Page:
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SAN FRANCISCO, Feb. 14, 2017 /PRNewswire/ — SnoopWall, Inc, the global leader in Breach Prevention, today announced receiving the coveted Cybersecurity Excellence Award for its tiny, powerful, cost-efffective NetSHIELD Nano breach prevention appliance.
“We’re humbled and honored to receive this prestigious award from our peers in the cyber and information security space,” said Gary S. Miliefsky, CEO of SnoopWall, Inc. “When small to medium enterprises (SMEs) are looking for a cost effective way to prevent breaches on their intranet networks, they look towards SnoopWall. Our NetSHIELD Nano is an incredibly tiny, powerful and cost-effective breach prevention solution that any SME can afford.”
The Cybersecurity Excellence Award is a prestigious award that honors individuals, products and companies that demonstrate excellence, innovation and leadership in information security. This independent awards program is produced in cooperation with the Information Security Community on LinkedIn, tapping into the experience of more than 300,000+ cybersecurity professionals to recognize the world’s best cybersecurity products, individuals and organizations.
“Congratulations to SnoopWall for winning the 2017 Cybersecurity Excellence Award for Network Access Control (NAC) hardware with their tiny breach prevention Nano appliances,” said Holger Schulze, founder of the 350,000-member Information Security Community on LinkedIn which organizes the awards program. “With over 450 entries, the 2017 awards are highly competitive. All winners and finalists reflect the very best in leadership, excellence and innovation in today’s cybersecurity industry.”
Fitting within the palm of your hands, the patented NetSHIELD Nano is the world’s smallest network access control (NAC) and breach prevention intranet security appliance. This is a tiny, powerful, plug-in-and-protect solution that detects and blocks zero-day malware (0day), ransomware, remote access Trojans (RATs). In addition, in milliseconds it blocks rogue devices, manages the Bring Your Own Device (BYOD) dilemma and, with pinpoint accuracy, finds all vulnerabilities in trusted network assets/devices including on wired and wireless networks and all internet of things (IoT) devices. It has a complete standalone secure web-management interface, as well as support for all major switches, hubs, wireless devices and can send threat feeds to all SIEMs and SIMs over Syslog or SNMP traps plus email alerts. In addition, for larger organizations and MSSPs it can be completely managed remotely through the Command Center of the NetSHIELD Enterprise appliances.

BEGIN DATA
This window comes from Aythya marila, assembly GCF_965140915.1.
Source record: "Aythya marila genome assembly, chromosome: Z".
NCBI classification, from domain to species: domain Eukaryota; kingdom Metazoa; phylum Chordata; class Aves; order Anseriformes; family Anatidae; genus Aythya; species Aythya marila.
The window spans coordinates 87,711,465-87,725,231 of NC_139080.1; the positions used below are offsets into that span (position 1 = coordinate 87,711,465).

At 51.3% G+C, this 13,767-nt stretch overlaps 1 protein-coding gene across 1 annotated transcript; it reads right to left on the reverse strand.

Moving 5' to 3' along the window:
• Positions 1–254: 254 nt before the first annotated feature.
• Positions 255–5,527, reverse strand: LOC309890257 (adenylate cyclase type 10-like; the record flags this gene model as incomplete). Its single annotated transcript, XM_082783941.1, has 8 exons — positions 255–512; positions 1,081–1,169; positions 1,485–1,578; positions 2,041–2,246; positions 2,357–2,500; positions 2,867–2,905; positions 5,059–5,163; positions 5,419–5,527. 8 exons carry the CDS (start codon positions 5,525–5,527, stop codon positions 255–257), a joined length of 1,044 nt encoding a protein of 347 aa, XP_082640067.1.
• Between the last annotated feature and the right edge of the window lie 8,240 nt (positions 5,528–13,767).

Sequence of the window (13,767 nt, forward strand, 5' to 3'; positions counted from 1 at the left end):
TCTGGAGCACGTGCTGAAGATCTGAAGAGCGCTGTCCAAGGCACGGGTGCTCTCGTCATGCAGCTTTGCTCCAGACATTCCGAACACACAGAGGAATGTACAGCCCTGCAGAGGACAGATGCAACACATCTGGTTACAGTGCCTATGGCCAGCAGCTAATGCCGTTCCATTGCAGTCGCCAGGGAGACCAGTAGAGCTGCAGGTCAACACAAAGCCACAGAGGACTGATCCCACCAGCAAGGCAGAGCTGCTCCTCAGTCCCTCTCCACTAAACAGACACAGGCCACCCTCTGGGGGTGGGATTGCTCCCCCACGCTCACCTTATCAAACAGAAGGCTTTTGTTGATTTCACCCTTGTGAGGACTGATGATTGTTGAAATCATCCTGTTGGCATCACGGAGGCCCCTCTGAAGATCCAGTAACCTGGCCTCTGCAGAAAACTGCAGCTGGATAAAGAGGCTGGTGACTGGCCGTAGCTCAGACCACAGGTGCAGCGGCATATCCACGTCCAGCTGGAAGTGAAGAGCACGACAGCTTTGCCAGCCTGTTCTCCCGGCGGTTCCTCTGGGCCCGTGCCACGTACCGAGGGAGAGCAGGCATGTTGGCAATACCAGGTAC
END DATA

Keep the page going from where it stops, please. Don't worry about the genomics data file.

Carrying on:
About SnoopWall, Inc.
SnoopWall is the world’s first breach prevention security company delivering a suite of network, mobile and app security products as well as cloud-based services protecting all computing devices from prying eyes and new threats through patented counterveillance cloaking technology. SnoopWall secures mission critical and highly valuable confidential information behind firewalls with our award winning patented NetSHIELD appliances and with WinSHIELD on windows and MobileSHIELD on Google Android and Apple iOS mobile devices with next generation technology that detects and blocks all remote control, eavesdropping and spying. SnoopWall’s software products and hardware appliances are all proudly made in the U.S.A.
Ransomware attackers are getting more aggressive, destructive, and unpredictable.
RSA CONFERENCE 2017 – San Francisco – The data-hostage crisis isn’t going away anytime soon: In fact, it’s starting to get a lot scarier and destructive, and with a more unpredictable outcome.
Security experts long have warned that ponying up with the ransom fee only plays into the hands of ransomware attackers; it doesn’t necessarily guarantee victims get their data back and unscathed, even though most of these bad guys thus far honor their promise of decrypting hijacked data after they receive their payment. Ransomware is rising dramatically, growing by a rate of 167 times year over year, according to SonicWall, with some 638 million attack attempts in 2016, up from 4 million the previous year. Kaspersky Lab data as of last October shows there’s a ransomware attack every 40 seconds.